The diameter of the B&R Bar 2.0 is 29MM, which is a .5MM larger than the first iteration of the B&R Bar and is the same diameter as the ever-popular Rogue Ohio Power Bar. I like this diameter for the bar, however, it goes against accomplishing the original goal of the bar to work as well for Olympic Weightlifting as it does for powerlifting. Regardless, most people will be just fine using a 29MM diameter bar, even for power cleans and power snatches. The Bar measures in at a length of 86” and weighs 20KG. This sleeves spin on bronze bushings and feature an updated snap ring design (compared to the B&R 1.0) to hold it all together (this is now standard among all Rogue Bars.) The bronze bushings are the same used on the Ohio Power Bar and provide a reliable spin that should only get better with time and use. We would suggest dropping a few drops of 3-in-1 Oil in the sleeves every few months to keep it lubed.
The shaft of the bar is made from 205K PSI Tensile Strength Steel, which is the same as the Rogue Ohio Power Bar (it’s likely the exact same steel.) As Rippetoe stated above, the B&R Bar is designed to be kept as raw steel and therefore will require some upkeep, especially in comparison to something like Cerakote or stainless steel. The occasional brushing down of the bar with 3-in-1 oil will give the bar a beautiful patina look over time that many love. If you don't like a bar turning to a dull brown, then we definitely suggest avoiding the B&R Bar 2.0 and going with a Stainless Ohio Power Bar like the one we reviewed here.
The combo of the 205K PSI tensile strength steel, Rogue Work Hardening, and it being raw (no plating) gives it an F8-R rating on the F Scale. Barbells ranked at F6-R and higher are engineered to withstand the steady test of time and performance, and should, in theory, be able to handle whatever you can throw at them...including power cleans. Although the B&R Bar 2.0 is designed to be used for the power lifts as well as power cleans and power snatches, we’d suggest most people purchase a power bar and an Olympic Weightlifting Bar if you’re serious about your training. You'll find that although you'll really like using the B&R Bar for most of your training, it definitely doesn't perform like a dedicated weightlifting bar would on the platform.
The Rogue B&R Bar 2.0 is reasonably priced at $295.00, and that includes the almighty Rogue lifetime warranty. Rogue has been around for over a decade now and are known for having some of the best customer service in the industry. In fact, we’ve been to their 600K+ sq. ft. facility and it’s pretty cool to see their teams working around the clock to provide for customers.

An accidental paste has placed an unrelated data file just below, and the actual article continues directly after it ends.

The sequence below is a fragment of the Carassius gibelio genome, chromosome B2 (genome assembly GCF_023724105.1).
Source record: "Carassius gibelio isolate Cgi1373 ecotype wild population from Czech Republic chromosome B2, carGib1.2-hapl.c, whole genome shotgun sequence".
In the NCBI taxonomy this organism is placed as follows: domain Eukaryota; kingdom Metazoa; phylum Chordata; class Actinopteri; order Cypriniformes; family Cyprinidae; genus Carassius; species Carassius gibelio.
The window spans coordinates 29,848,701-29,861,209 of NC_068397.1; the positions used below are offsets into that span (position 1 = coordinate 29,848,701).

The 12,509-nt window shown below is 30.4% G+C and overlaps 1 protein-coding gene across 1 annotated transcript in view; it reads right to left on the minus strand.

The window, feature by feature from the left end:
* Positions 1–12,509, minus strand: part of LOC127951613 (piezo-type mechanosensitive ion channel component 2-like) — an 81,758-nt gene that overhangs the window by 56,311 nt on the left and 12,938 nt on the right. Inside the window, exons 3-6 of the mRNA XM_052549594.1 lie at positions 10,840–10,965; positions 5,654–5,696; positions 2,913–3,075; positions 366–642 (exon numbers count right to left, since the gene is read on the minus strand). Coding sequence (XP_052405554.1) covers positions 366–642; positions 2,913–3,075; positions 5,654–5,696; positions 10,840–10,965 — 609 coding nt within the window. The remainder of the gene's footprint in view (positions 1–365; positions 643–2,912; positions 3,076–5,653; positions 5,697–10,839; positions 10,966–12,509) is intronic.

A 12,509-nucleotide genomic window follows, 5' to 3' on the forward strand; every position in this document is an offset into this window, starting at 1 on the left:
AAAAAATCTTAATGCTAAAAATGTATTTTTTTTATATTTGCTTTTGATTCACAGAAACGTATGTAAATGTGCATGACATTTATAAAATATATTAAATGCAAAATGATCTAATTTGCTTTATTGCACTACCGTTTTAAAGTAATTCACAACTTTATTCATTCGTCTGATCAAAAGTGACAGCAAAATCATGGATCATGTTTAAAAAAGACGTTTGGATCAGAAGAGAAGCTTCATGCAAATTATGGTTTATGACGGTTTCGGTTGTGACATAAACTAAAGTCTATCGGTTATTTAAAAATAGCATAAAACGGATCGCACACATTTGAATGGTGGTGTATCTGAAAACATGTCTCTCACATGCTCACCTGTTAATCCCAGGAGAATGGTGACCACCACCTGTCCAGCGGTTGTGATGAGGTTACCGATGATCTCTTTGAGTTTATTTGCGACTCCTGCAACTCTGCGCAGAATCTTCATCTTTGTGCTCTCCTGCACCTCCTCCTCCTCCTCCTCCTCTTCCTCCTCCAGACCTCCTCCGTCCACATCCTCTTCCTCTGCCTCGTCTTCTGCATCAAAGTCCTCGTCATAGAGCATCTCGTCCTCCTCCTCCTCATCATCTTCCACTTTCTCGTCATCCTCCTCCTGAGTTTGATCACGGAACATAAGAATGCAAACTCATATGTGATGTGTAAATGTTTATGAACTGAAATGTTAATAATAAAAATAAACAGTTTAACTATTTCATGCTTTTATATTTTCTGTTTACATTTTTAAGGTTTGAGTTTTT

The Rogue B&R Bar 2.0 is a great bar with an established, trusted following. Designed to perform the power lifts with optimal efficiency, as well as the Olympic lifts, this barbell is sure to become a favorite in your gym, whether that be a garage or commercial facility. Although we'd suggest most simply go with the cheaper and comparable Rogue Ohio Power Bar, you won't regret picking up the B&R Bar 2.0.
Here is a quick recap of the specs:
|PSI Tensile Strength||205K|
|F Scale Rating||F-8R|
Although we like the B&R Bar 2.0, there are some things we'd like to see Rogue change.
First, if the bar is indeed designed for weightlifting and powerlifting, then a 29MM diameter shaft doesn't make sense. We'd like to see it go back to the original diameter of 28.5MM. Also, this is an extremely popular bar, yet is offered without a coated option. I'd like to see a stainless steel or Cerakote version, and I'm sure others would as well.
Lastly, the B&R Bar costs no more to make than the Rogue Ohio Power Bar. I'm guessing the extra cost comes from paying either Rippetoe or Burgener (although Rippetoe has said he receives no money from the sale of the bar), but it would make more sense for us to recommend if it was the same price as the Ohio Power Bar.
The Rogue B&R Bar 2.0 is in a bit of a unique position. Although it's said to be mostly a competitor to mixed-modality bars like the Rogue Ohio Bar, we see it much more in competition with power bars like the Rogue Ohio Power Bar.
We prefer the Rogue Ohio Power Bar to the B&R 2.0 bar for most people, but this is mainly on the basis of price and options. If you want a more passive knurl for a power bar, the bar that would most compete against the B&R Bar 2.0 would be the American Barbell Mammoth Cerakote Power Bar. Both feature a more passive knurl and a similar tensile strength on the steel, however, despite the Mammoth Power Bar being an outstanding bar, it is quite a bit more expensive than the B&R Bar 2.0.
The new Starting Strength Bar from Buddy Capps is another competitor, however, it's 28.5MM like the Texas Power Bar and although is likely a good bar, is a smaller diameter. The SS Bar, however, is only slightly more expensive than the B&R Bar 2.0, so it would be interesting to eventually do a direct comparison between the two.